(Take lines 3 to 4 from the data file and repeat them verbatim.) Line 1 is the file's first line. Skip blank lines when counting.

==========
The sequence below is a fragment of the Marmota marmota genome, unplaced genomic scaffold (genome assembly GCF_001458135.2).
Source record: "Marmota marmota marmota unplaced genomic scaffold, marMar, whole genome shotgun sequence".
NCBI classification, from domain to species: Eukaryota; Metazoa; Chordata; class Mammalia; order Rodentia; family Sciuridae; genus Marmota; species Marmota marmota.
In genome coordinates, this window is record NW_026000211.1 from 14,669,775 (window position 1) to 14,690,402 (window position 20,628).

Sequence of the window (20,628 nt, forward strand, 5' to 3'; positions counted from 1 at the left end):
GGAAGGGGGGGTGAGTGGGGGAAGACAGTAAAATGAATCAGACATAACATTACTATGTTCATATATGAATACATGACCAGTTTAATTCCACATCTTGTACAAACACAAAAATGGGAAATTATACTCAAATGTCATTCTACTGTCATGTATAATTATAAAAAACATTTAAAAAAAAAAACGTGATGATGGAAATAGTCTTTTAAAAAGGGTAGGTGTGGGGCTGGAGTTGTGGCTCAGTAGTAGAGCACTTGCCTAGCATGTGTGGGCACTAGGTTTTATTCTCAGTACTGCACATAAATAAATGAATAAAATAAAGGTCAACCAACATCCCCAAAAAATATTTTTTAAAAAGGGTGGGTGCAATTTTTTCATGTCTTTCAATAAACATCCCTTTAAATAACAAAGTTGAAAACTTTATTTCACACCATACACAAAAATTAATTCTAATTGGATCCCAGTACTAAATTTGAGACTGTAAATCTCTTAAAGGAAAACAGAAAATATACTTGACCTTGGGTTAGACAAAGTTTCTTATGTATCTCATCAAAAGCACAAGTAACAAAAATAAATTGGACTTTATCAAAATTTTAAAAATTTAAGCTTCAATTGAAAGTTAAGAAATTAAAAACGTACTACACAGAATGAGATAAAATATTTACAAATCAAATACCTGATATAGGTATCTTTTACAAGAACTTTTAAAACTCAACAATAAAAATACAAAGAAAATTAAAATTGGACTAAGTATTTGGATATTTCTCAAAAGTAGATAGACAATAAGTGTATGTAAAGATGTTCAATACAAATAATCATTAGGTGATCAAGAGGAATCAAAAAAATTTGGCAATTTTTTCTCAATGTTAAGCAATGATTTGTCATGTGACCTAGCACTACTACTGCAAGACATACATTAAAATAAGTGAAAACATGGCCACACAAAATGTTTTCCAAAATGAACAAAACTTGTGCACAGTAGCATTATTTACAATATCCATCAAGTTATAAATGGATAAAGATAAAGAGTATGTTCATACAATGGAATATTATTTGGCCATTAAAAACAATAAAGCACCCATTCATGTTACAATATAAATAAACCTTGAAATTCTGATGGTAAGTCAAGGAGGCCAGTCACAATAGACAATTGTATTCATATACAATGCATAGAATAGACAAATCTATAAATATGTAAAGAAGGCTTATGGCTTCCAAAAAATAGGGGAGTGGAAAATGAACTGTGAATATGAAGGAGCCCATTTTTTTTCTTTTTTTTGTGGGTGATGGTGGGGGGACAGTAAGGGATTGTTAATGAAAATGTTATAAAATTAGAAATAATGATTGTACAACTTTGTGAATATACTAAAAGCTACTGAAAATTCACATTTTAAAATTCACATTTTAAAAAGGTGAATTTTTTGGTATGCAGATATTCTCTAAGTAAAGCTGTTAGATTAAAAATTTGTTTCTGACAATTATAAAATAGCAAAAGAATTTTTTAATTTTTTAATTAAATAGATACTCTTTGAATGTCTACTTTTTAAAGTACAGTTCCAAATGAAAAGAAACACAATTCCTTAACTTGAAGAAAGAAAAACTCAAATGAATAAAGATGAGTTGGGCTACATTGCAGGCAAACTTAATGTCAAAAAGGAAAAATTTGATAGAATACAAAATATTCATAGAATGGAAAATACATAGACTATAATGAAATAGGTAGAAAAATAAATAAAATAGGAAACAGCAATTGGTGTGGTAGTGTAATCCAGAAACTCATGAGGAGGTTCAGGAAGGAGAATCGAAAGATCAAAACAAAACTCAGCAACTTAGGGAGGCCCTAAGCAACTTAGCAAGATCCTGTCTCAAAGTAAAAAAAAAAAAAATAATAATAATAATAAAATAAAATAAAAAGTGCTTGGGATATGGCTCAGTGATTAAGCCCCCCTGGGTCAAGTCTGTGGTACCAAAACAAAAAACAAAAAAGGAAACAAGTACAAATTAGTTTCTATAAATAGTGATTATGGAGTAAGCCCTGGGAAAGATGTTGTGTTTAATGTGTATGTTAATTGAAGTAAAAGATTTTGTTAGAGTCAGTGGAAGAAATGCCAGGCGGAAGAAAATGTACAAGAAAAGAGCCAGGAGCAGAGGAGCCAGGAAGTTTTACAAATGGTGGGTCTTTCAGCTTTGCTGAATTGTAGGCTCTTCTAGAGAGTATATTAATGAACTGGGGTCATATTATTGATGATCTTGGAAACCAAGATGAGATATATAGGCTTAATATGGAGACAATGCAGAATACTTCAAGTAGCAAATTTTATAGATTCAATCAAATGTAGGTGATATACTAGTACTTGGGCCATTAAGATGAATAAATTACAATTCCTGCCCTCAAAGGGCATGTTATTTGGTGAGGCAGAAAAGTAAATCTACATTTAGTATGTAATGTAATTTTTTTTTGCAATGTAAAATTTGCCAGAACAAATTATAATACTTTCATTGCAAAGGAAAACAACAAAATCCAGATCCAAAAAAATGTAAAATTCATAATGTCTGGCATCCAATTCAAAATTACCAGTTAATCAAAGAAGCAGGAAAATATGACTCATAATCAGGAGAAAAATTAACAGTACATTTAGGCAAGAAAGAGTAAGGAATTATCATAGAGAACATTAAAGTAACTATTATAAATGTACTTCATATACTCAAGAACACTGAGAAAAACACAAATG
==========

NCBI classification, from domain to species: Eukaryota; Metazoa; Chordata; class Mammalia; order Rodentia; family Sciuridae; genus Marmota; species Marmota marmota.
In genome coordinates, this window is record NW_026000211.1 from 14,669,775 (window position 1) to 14,690,402 (window position 20,628).